A newly released study by the U.S. International Trade Commission (USITC) warns that the already hard-hit U.S. auto industry is in for more pain if a new trade agreement is approved by Congress.
The study was requested following a December 2010 “supplemental deal” that exempted some U.S. autos from having to meet stringent Korean auto safety and environmental standards.
“The latest study confirms that, even with the supplemental agreement, very few U.S. autos will be sold in Korea, and a huge increase in Korean auto imports into the U.S. is predicted,” said Todd Tucker, research director of Public Citizen’s Global Trade Watch.
“Moreover, the new study did not alter the previous findings that the bilateral and global balance in autos will worsen under this agreement, nor that the U.S. will see an increase in its overall global trade deficit,” Tucker said.
The USITC’s newest findings were not unexpected. The December supplemental deal did not change the ultimate tariff phase-outs – just the timelines over which tariffs go to zero. The USITC’s initial 2007 study on the Korea Free Trade Agreement (FTA) found that the U.S. auto deficit would increase by $531 million to $708 million as a result of the pact.
“The House GOP leadership didn’t like that finding, so they requested a new one that incorporated the changes made to the pact in 2010,” said Tucker.
In the new study, the USITC noted that slightly improved numbers on U.S. exports to Korea “stem from changes to the economic environment (e.g., the recent economic downturn) and declines in trade flows in 2009.”
“Bizarrely, House Ways & Means Committee Chairman Dave Camp (R-Mich.) celebrated this new finding, which is akin to celebrating the worst job environment in a generation,” said Tucker. “While touting an estimate that the supplemental deal will increase U.S. auto exports to Korea by between $48 million and $66 million, Chairman Camp fails to note that his new study does not change the initial troubling finding that U.S. imports from Korea will also increase $907 million.”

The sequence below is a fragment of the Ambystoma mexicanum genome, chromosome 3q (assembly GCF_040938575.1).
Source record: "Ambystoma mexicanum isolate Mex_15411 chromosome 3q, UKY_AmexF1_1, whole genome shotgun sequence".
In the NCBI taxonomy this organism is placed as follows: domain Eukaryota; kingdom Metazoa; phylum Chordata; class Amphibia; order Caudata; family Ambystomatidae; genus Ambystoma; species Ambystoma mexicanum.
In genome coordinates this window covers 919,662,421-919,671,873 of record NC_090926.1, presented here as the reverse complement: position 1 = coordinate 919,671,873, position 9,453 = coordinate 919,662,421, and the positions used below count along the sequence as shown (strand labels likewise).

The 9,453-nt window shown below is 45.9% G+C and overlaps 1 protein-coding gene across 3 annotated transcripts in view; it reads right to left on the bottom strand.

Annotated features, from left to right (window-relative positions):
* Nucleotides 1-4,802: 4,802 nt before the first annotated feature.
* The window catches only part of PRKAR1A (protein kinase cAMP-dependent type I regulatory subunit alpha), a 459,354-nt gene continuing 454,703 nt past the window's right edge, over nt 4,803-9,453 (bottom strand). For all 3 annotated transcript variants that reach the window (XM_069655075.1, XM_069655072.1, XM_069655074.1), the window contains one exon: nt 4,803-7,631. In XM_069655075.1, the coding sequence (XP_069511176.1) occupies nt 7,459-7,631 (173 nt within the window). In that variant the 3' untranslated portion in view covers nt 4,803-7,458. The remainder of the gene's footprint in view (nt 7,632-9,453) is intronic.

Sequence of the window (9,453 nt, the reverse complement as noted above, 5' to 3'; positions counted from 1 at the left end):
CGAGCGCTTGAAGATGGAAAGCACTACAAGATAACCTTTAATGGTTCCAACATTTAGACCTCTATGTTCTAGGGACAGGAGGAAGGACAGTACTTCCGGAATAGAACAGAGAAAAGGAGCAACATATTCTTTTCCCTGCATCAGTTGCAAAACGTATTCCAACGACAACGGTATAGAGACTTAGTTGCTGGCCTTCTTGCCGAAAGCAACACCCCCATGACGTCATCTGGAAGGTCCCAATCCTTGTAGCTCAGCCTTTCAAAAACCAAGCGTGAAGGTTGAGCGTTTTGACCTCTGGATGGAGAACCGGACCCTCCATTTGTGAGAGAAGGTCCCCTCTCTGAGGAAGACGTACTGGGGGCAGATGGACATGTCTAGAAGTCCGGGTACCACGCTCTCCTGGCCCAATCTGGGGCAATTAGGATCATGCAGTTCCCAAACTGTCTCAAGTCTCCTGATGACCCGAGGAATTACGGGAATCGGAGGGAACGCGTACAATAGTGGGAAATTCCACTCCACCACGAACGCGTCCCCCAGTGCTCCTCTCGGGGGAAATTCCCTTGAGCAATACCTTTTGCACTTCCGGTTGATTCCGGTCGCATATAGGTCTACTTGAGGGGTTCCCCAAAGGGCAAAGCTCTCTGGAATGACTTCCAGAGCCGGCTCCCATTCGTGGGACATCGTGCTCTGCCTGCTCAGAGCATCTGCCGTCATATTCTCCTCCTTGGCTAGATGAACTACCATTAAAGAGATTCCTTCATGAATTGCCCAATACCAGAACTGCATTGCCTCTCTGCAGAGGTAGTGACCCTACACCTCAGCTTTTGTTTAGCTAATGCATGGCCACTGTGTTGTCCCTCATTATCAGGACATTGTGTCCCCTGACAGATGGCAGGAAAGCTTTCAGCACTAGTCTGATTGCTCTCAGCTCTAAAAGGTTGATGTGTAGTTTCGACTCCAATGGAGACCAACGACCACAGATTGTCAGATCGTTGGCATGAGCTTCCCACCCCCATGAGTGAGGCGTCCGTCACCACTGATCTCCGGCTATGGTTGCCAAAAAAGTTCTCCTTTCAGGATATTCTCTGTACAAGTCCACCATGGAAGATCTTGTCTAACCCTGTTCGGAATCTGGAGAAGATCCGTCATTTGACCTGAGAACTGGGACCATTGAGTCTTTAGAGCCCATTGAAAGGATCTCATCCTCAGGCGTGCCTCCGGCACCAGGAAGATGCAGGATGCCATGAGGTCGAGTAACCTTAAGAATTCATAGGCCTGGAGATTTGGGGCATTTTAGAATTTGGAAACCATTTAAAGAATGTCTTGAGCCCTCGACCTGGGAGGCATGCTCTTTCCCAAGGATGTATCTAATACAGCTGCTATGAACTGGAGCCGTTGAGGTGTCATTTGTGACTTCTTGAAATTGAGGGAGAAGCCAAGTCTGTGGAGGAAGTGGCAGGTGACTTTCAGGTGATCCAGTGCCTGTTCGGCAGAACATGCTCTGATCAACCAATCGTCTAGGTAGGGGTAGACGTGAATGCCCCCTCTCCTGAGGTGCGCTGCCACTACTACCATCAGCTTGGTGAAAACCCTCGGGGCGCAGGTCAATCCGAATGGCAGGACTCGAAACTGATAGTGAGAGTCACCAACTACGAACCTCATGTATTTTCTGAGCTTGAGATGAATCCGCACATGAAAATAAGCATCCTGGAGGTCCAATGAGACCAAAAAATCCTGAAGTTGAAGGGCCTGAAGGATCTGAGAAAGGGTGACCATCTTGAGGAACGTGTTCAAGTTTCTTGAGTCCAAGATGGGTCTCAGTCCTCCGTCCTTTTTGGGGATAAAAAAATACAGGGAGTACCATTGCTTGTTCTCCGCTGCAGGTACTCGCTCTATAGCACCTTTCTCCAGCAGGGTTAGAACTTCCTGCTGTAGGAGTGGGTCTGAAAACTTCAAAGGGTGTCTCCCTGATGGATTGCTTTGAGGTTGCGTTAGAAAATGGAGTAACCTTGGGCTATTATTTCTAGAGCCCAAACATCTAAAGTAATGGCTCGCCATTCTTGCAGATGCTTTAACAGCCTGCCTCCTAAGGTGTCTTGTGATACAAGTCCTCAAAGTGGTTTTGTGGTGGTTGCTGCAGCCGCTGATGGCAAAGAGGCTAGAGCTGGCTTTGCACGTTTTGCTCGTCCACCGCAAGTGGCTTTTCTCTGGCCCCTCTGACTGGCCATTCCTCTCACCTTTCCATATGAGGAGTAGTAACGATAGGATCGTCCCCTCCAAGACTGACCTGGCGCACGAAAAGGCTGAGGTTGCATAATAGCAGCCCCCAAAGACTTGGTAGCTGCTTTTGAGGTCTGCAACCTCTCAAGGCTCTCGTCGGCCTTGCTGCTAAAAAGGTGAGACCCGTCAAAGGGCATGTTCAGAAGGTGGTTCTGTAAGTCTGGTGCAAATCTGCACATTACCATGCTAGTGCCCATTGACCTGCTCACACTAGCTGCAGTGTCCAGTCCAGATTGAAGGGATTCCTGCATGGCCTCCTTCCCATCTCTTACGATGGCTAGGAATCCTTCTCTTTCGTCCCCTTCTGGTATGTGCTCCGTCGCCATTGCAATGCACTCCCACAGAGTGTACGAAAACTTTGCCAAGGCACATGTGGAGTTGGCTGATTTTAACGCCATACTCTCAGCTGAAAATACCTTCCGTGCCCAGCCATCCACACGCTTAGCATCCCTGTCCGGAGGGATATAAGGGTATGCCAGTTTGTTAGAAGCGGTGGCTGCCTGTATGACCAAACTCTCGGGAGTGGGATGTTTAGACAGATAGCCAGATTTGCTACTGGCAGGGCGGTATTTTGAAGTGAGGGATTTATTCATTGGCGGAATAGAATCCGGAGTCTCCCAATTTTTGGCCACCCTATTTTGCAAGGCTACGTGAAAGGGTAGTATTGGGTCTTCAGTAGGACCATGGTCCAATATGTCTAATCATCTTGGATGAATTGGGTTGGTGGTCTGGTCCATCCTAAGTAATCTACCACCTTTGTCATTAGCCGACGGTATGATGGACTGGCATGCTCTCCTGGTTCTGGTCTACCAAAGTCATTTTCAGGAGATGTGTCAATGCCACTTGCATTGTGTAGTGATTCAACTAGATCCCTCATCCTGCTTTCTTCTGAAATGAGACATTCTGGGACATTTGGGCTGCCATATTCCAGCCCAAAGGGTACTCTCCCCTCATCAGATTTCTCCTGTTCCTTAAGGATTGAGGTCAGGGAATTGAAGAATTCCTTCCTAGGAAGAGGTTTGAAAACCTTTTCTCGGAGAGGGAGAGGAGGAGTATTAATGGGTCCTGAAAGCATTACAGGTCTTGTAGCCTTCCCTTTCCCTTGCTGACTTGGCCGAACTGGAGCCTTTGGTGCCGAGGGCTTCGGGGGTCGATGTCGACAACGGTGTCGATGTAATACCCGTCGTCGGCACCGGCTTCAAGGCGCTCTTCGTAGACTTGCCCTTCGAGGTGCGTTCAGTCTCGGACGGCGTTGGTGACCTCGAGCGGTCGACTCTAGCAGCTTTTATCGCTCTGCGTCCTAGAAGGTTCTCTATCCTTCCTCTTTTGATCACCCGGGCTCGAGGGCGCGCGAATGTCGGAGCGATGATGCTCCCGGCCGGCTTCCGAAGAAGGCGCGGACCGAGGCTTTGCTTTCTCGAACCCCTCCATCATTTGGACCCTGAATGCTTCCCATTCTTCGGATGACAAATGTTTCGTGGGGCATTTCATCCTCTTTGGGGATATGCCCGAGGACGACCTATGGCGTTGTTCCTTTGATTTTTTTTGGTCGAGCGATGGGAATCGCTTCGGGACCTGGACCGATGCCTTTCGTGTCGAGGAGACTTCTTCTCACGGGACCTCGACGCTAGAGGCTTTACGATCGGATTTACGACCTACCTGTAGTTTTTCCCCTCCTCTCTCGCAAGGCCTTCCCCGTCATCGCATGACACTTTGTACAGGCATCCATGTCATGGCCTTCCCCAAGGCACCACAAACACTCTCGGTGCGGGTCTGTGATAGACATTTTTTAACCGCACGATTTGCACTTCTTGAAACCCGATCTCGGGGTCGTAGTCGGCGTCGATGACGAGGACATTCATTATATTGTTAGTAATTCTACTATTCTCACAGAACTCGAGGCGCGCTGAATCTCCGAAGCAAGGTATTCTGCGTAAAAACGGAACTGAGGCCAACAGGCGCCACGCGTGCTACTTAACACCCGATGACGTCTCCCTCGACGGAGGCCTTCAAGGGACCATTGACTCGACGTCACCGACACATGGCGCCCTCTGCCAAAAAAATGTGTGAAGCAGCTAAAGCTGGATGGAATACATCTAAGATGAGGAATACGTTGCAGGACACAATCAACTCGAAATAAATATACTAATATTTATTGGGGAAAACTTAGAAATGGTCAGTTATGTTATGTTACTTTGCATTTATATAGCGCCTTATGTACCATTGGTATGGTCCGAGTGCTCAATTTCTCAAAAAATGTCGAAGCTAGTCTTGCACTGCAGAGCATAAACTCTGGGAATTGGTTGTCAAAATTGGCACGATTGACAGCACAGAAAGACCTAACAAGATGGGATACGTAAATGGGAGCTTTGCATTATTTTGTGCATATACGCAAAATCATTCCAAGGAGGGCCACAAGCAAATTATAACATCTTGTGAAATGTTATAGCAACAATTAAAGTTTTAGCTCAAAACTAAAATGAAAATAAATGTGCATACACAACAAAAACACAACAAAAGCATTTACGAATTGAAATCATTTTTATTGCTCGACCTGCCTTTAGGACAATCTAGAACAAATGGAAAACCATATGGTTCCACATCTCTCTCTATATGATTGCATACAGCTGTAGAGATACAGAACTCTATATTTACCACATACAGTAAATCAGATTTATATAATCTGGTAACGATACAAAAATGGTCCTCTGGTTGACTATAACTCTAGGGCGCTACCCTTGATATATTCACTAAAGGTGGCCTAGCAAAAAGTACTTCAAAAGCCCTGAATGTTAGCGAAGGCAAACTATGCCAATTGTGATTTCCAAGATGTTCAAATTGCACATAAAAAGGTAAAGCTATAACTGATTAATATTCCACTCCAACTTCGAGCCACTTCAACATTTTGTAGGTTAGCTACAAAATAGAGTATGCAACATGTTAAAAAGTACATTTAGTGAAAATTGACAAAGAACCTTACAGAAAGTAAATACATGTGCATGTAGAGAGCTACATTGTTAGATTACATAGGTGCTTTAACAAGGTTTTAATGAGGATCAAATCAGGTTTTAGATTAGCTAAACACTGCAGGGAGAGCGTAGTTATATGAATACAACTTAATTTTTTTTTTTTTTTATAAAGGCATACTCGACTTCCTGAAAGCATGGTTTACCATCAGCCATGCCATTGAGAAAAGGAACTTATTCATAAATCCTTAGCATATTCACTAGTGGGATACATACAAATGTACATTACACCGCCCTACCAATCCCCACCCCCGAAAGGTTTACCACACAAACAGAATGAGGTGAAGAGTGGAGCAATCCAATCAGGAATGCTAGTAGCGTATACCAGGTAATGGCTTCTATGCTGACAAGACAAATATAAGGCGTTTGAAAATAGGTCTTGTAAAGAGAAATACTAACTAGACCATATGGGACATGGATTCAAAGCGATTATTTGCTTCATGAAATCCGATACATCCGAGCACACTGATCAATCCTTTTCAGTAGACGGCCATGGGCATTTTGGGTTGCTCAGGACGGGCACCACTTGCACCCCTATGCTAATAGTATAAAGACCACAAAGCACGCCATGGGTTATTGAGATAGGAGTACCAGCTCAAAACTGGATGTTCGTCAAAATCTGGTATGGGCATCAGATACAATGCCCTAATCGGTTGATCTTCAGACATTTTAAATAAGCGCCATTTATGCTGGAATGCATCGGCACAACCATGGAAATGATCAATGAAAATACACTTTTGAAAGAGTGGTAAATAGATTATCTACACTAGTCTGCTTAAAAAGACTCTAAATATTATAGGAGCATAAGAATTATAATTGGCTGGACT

Bad news for
Tucker said the findings of the new USITC study, though already bad news for U.S. autoworkers, are also likely to be underestimating the actual damage and inflating the prospective benefits of the FTA and supplemental agreement, for several reasons:
• The USITC refused to incorporate into its modeling more realistic assumptions about Korean consumer preferences, which are overwhelmingly biased in favor of domestically made goods.
• The USITC also did not incorporate into its model the fact that “South Korean” autos can be made with up to 65 percent Chinese or North Korean content and still receive the privileges of the deal.
• The USITC did not address the concern that members of Congress, industry and unions had that the “transplant” Korean companies now producing in the U.S. South might reduce their employment there, as tariffs are phased out and it becomes easier to simply ship Korean-made cars to the United States.
“Given that Koreans already are disinclined to buy foreign cars, a high-profile exemption of U.S. cars from having to meet Korea’s strong safety and environmental standards will only exacerbate Korean consumers’ notions that imports are inferior,” said Tucker.
President Barack Obama campaigned and won on overhauling our unfair trade policies. Instead, what Americans face with the Korea FTA is the same George W. Bush North American Free Trade Agreement-style agreement, with slightly altered auto tariff schedules, Public Citizen maintains.
The Korea trade deal is still projected to increase the overall U.S. trade deficit and cost 159,000 U.S. jobs.
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